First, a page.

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“Let my love, demeanour, and trust carry the wonder of these days to others. Let my faith be the harbour into which lonely, fearful souls find safety and rest, a place to rebuild. May there be enough faith in me today that, after it spills out to those around me it may grow to encompass my own fears and insecurity. Today, I choose to sublimate all fear under the embrace of a much greater God whose arm remains strong against every storm.

Lord, in your mercy, hear my prayer.”

Britain or Bust: An Update

I haven’t written here much over the past while. It’s certainly not for lack of interest or desire. I’ve missed all of you, more now than ever during our shared COVIDays.

A few months back, I hinted of our upcoming Coddiwomple – an adventure into something only vaguely known and little understood. In the past year, based on what we firmly believe to be the call of God, we’ve taken action steps in that direction. 

My thirteen-and-a-half year tenure as Music and Worship Director at Yakima Covenant Church has come to a close. Now, we are enlisted to serve as “missionaries” (old language, thankfully on its way out) to Britain. 

We have before us a clear sense of call, the dis-ease but faith to begin fundraising, and a desire to build a community of likeminded individuals with whom to sojourn. Many more details are forthcoming.

For now, here’s our latest YouTube update. I invite you to watch. Consider. Pray. Consider some more. Then, join us on our adventure. My email is in the update if you’d like to be added to our mailing list. Most of all, thank you for taking these moments to poke your head into our world!

Peace to you all!

 

Corona-daze: Finding Our Hope

We all need reminders, in the Corona-daze, of Gospel basics. We leave outside (where they belong) the blustering prognostications of the fundamentalist naysayers and return to the simplicity and impossibility of eternal grace. The Gospel, birthed not in shame, but in love (remember John 3:16?), is a never-ending well of nourishing goodness and hope.

Lean into it my friends.

Find there your home,

your hope,

your calling,

your courage.

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Photo by Karen Hughes (taken in her backyard!)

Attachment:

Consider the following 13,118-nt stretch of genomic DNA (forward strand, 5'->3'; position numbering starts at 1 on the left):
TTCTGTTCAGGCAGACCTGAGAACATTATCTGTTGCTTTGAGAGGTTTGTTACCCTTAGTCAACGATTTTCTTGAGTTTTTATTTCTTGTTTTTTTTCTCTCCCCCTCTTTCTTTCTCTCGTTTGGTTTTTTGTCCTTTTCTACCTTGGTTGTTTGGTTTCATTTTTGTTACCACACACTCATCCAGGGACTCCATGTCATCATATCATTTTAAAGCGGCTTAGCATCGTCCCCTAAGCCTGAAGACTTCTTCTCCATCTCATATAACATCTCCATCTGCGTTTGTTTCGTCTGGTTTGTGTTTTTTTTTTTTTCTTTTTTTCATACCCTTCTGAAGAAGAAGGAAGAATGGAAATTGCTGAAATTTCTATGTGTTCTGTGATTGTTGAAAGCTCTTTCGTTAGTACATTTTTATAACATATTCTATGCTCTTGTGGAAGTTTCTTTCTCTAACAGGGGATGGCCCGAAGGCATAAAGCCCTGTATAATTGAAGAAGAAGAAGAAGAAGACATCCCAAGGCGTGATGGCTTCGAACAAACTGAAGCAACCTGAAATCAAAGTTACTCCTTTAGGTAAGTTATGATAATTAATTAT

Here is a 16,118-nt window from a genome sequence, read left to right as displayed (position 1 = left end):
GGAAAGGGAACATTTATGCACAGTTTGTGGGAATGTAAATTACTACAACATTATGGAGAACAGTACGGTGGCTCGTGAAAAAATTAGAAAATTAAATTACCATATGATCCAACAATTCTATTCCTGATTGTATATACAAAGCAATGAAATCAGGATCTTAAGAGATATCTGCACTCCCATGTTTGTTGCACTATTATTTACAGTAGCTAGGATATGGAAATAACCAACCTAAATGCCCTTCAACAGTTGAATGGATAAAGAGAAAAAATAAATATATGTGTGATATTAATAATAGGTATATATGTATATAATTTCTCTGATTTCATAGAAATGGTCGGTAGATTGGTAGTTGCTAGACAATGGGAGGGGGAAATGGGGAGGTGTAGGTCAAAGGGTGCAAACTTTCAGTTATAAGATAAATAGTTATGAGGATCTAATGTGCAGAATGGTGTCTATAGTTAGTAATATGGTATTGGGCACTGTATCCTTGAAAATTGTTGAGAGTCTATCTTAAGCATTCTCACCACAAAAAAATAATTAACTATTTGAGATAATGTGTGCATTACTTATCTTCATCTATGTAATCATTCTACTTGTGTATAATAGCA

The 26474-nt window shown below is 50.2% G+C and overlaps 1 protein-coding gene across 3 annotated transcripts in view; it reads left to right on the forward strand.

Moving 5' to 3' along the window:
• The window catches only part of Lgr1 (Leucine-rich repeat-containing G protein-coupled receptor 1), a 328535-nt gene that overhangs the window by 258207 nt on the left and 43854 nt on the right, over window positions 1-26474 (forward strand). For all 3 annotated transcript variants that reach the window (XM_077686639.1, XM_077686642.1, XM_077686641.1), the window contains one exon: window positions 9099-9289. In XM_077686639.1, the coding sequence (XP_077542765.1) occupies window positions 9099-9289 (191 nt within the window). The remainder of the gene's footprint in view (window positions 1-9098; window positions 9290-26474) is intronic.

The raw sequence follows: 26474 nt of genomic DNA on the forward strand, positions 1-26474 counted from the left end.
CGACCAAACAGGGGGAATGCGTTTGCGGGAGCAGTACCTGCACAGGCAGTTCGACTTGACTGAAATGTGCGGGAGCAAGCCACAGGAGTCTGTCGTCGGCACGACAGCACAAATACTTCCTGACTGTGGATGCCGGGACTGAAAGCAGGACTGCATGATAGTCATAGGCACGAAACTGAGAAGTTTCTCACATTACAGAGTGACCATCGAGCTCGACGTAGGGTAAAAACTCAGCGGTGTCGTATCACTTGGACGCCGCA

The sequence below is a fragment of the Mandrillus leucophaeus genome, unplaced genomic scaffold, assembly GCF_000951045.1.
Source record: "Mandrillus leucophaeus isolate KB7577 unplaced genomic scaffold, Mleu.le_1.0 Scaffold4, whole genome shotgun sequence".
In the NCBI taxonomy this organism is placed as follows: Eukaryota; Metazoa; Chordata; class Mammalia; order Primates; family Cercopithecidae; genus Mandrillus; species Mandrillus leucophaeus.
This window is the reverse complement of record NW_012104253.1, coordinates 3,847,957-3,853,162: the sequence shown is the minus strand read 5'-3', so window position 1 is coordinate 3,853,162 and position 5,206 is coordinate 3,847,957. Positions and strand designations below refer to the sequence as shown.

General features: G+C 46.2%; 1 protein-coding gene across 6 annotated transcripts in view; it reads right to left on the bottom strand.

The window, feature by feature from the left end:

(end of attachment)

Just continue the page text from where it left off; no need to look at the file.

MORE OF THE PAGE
Corona Daze: Sanctuary

In times of darkness and light, chaos and calm, we look to our artists to be our comforters, our prophets; those who bring light into dark places. They remind us of our shared humanity. They point us inward where we find the Christ within. They point our heads upward away from our pain. They point us outward away from our self-absorption and into the great, wide world whose pain is greater still. 

Carrie Newcomer is one such artist. As we look at each other both askance and with a curious mixture of suspicion and longing, may this song and the spirit which inspires it, become the growing embers of hope. More than anything else, may we be to each other, a refuge. In this storm, and any other.

Corona-daze: just breathe

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When the walls of fury and dystopia threaten our made up worlds,

just breathe.

When coughing madness spews upon us its pointless fury,

just breathe.

When those bent on denying as “fake” anything “those ones” have said,

just breathe.

When “those ones” spend all their time trumpeting the correction as the end,

just breathe.

When hints of community are abandoned for mutual blaming,

just breathe.

When neighbours and friends respond to us as foreigners and enemies,

just breathe.

When social distance becomes an excuse to deepen selfishness,

just breathe.

When social distance deepens our loneliness, broadens our fears,

just breathe.

 

When time and brilliance and humanity once again find their way,

just breathe.

When the disparate voices of the many find semblance of singularity,

just breathe.

When the despair from our losses kisses the tears of our gratitude,

just breathe.

When the detritus of our streets, our homes, our world is swept away,

just breathe.

When the heroes of our wholeness return to their own neglected homes,

just breathe. 

When opens again the doors of mosque and church, synagogue and hall,

just breathe.

When real, unimagined community replaces rampant, unbalanced commerce,

just breathe.

When masks, gloves, distance, and disinfectant give way to gathered embrace,

just breathe.

When the darker memories of our day become the fodder for our laughter,

just breathe.

When breathing and prayer are indistinguishable,

just breathe.

 

Just breathe.

 

Remarkable image by Larisa Koshkina

 

 

Corona-daze, chapter two

What everyone doesn’t need right now:

More bad news.

More anxiety.

More uncertainty.

More xenophobic virus responses.

More conspiracy-theorist nut jobs.

More division (only now pictured by quarantine).

What everyone could use right now:

Belly laughs.

Real community.

A feeling of health and safety.

Mutual kindness.

A C19 vaccine.

Hope.

Invitation.jpgThank you, Dina Gregory, for posting this to our Facebook chat room. It’s perfect for all of us right now.